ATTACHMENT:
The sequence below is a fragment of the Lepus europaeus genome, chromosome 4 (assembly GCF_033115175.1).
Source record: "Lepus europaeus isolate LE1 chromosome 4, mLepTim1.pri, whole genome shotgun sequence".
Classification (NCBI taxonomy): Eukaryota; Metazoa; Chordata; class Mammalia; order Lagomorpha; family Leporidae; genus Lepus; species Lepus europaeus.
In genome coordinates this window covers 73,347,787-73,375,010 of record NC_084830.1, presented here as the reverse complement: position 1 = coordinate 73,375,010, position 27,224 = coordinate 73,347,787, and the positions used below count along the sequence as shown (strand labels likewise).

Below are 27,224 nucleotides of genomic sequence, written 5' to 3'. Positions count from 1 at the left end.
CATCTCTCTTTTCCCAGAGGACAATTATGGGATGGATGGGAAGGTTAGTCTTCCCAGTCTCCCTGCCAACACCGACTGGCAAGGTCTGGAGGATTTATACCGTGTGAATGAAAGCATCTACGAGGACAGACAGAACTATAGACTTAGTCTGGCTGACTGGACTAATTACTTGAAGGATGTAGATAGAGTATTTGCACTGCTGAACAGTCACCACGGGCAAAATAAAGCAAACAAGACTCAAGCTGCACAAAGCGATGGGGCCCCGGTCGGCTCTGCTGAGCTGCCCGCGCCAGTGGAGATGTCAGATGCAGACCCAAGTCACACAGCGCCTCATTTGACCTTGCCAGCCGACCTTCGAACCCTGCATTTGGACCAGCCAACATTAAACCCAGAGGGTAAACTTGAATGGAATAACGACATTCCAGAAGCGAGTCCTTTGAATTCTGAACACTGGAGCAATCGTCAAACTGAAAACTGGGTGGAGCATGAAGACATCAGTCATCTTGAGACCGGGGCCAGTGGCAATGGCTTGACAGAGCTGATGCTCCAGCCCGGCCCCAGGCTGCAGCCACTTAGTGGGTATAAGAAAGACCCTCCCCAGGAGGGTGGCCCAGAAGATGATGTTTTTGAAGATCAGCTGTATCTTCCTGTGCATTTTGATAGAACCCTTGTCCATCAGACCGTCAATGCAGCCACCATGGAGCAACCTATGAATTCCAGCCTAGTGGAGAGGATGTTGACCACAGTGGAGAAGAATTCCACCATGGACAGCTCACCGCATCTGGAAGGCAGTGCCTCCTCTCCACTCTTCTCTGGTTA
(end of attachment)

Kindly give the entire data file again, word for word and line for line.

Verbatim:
The sequence below is a fragment of the Lepus europaeus genome, chromosome 4 (assembly GCF_033115175.1).
Source record: "Lepus europaeus isolate LE1 chromosome 4, mLepTim1.pri, whole genome shotgun sequence".
Classification (NCBI taxonomy): Eukaryota; Metazoa; Chordata; class Mammalia; order Lagomorpha; family Leporidae; genus Lepus; species Lepus europaeus.
In genome coordinates this window covers 73,347,787-73,375,010 of record NC_084830.1, presented here as the reverse complement: position 1 = coordinate 73,375,010, position 27,224 = coordinate 73,347,787, and the positions used below count along the sequence as shown (strand labels likewise).

Below are 27,224 nucleotides of genomic sequence, written 5' to 3'. Positions count from 1 at the left end.
CATCTCTCTTTTCCCAGAGGACAATTATGGGATGGATGGGAAGGTTAGTCTTCCCAGTCTCCCTGCCAACACCGACTGGCAAGGTCTGGAGGATTTATACCGTGTGAATGAAAGCATCTACGAGGACAGACAGAACTATAGACTTAGTCTGGCTGACTGGACTAATTACTTGAAGGATGTAGATAGAGTATTTGCACTGCTGAACAGTCACCACGGGCAAAATAAAGCAAACAAGACTCAAGCTGCACAAAGCGATGGGGCCCCGGTCGGCTCTGCTGAGCTGCCCGCGCCAGTGGAGATGTCAGATGCAGACCCAAGTCACACAGCGCCTCATTTGACCTTGCCAGCCGACCTTCGAACCCTGCATTTGGACCAGCCAACATTAAACCCAGAGGGTAAACTTGAATGGAATAACGACATTCCAGAAGCGAGTCCTTTGAATTCTGAACACTGGAGCAATCGTCAAACTGAAAACTGGGTGGAGCATGAAGACATCAGTCATCTTGAGACCGGGGCCAGTGGCAATGGCTTGACAGAGCTGATGCTCCAGCCCGGCCCCAGGCTGCAGCCACTTAGTGGGTATAAGAAAGACCCTCCCCAGGAGGGTGGCCCAGAAGATGATGTTTTTGAAGATCAGCTGTATCTTCCTGTGCATTTTGATAGAACCCTTGTCCATCAGACCGTCAATGCAGCCACCATGGAGCAACCTATGAATTCCAGCCTAGTGGAGAGGATGTTGACCACAGTGGAGAAGAATTCCACCATGGACAGCTCACCGCATCTGGAAGGCAGTGCCTCCTCTCCACTCTTCTCTGGTTA